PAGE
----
Information for the media
We work with local and regional media to promote the achievements of people who use our services and our staff, increase understanding around the services that we offer and offer advice on how local people can look after their own wellbeing.
What do we do to help journalists?
- We provide the media with stories and images that promote our services in a positive light
- We aim to be co-operative, open, honest and accessible at all times to any member of the media
- We aim to ensure that all our communications with the media is jargon free, clear, consistent and timely
- We work to develop understanding and maintain public confidence in services by promoting our work and by responding to criticism
- Although we will never put pressure on people who use our services or their carers to participate in media activity we will support people to get their views and experiences across to the media.
Reporting difficult issues
We provide many specialist services to local people – including services for people with mental health problems, learning disabilities or those who have issues with substance misuse. Stigma blights the lives of many people and we believe the media has a vital role to play in helping reduce this stigma and improving understanding. Read about our anti-stigma campaign.
How can journalists report on mental health sensitively?
- Think twice about the language you use, as certain terms can offend people or reinforce stereotypes. Obviously no responsible journalist would describe someone with a mental health problem as ‘loony’ or ‘bonkers’ but there are less obvious terms that can be offensive, for example someone with a mental health problem is ‘discharged’ from hospital rather than ‘released’. Also remember that suicide is not illegal, so somebody ‘dies by suicide’ rather than ‘commits suicide’.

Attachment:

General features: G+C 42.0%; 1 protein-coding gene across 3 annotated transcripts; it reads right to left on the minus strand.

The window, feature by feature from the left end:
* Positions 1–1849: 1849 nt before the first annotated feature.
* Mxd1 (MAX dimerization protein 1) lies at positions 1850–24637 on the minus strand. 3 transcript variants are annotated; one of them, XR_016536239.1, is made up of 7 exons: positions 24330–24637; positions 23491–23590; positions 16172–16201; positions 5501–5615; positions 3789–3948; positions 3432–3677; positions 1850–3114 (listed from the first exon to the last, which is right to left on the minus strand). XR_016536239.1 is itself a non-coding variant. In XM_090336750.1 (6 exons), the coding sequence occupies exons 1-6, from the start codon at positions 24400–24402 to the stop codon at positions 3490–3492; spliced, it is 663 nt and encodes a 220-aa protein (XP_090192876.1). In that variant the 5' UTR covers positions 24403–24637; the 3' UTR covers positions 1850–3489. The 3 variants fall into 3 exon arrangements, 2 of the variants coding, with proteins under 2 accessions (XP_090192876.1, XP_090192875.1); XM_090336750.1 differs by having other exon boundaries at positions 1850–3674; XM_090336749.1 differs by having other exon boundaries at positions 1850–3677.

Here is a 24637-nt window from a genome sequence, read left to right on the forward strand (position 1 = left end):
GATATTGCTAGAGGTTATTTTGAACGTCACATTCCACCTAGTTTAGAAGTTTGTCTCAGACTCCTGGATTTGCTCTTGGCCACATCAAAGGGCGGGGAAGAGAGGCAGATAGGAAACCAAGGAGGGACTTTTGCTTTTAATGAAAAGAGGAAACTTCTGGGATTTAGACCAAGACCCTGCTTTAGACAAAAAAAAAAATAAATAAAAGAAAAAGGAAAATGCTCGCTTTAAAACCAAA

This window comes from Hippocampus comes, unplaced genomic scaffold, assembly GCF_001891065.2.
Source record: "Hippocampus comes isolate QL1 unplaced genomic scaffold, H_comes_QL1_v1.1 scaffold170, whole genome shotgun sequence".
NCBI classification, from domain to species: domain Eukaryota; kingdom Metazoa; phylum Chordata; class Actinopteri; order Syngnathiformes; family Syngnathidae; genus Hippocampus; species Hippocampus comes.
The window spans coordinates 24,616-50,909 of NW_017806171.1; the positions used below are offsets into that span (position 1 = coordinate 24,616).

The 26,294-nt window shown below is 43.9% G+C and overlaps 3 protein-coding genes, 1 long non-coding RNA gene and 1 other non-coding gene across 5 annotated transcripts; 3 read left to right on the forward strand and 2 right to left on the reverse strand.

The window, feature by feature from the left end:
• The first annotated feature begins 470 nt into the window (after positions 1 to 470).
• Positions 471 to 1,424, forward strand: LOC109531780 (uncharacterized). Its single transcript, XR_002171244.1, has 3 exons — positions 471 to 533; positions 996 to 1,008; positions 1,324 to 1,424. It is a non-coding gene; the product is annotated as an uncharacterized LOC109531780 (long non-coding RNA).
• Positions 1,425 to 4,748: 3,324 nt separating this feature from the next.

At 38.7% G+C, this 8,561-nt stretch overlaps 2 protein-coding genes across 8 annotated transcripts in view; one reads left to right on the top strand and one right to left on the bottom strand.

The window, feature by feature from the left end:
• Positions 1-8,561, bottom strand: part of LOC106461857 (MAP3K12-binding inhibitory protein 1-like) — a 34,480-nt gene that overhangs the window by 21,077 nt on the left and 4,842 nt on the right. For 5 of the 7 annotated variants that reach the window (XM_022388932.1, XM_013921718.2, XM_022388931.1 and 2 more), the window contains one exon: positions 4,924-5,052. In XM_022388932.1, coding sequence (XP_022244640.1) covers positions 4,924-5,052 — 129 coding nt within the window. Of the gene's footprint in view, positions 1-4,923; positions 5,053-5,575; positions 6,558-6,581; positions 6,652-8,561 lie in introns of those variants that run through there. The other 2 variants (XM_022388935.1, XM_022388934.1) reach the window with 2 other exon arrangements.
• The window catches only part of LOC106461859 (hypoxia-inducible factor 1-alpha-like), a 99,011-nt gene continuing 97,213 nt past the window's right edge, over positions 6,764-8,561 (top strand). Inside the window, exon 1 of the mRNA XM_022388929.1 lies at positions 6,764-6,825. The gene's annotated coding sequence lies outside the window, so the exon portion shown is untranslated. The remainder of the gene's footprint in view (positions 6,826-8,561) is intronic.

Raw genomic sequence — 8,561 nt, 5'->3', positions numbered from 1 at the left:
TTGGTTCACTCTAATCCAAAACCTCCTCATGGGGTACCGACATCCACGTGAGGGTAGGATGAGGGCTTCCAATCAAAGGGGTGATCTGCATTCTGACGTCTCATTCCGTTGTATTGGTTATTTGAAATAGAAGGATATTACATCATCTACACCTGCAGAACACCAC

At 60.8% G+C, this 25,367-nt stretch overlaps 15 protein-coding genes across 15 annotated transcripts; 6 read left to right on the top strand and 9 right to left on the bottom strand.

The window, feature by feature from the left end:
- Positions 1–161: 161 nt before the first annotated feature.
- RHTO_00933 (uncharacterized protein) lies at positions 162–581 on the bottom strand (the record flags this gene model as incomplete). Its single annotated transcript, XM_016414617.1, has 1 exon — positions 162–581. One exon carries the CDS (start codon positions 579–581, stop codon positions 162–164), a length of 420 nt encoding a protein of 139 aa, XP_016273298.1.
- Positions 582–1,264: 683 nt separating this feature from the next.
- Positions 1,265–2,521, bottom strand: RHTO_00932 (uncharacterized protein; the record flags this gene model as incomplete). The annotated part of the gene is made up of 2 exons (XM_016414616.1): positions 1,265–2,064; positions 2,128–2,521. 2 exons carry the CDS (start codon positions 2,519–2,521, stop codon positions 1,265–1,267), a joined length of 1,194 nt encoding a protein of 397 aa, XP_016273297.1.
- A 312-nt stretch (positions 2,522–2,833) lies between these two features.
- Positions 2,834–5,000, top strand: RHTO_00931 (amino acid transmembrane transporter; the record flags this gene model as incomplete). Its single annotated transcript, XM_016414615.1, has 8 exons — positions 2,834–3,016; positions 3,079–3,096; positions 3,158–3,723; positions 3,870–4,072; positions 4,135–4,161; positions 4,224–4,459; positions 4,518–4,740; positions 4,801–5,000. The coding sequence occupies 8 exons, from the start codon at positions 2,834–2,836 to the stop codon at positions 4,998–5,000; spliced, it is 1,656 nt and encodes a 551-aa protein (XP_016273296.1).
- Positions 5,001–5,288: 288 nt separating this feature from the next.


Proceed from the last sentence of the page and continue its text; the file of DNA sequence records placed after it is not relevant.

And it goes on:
- Be sensitive when reporting suicide. Evidence shows that reporting too much detail on suicide can lead to copycat suicides. For example, you should take care when specifying the type or number of tablets taken in an overdose. Clause 5ii of the Press Complaints Commission’s Code of Practice states: When reporting suicide, care should be taken to avoid excessive detail about the method used. For more information on the reporting of suicide read the Samaritans guidelines on the reporting of suicide [external site].
- Bear in mind when reporting on severe mental illness that this is a public health issue rather than a public safety one. People with mental health problems are far more likely to be a risk to themselves than anyone else
- Consider publicising help lines when reporting on a mental health issue or suicide (for example, The Samaritans on 08457 909090)
- If in doubt contact us. We understand that you are not experts on mental health and that these are very complex issues. We are always happy to help and advise.
Helpful websites and resources for journalists
Tagged under: Journalists
Page last updated on July 16th, 2012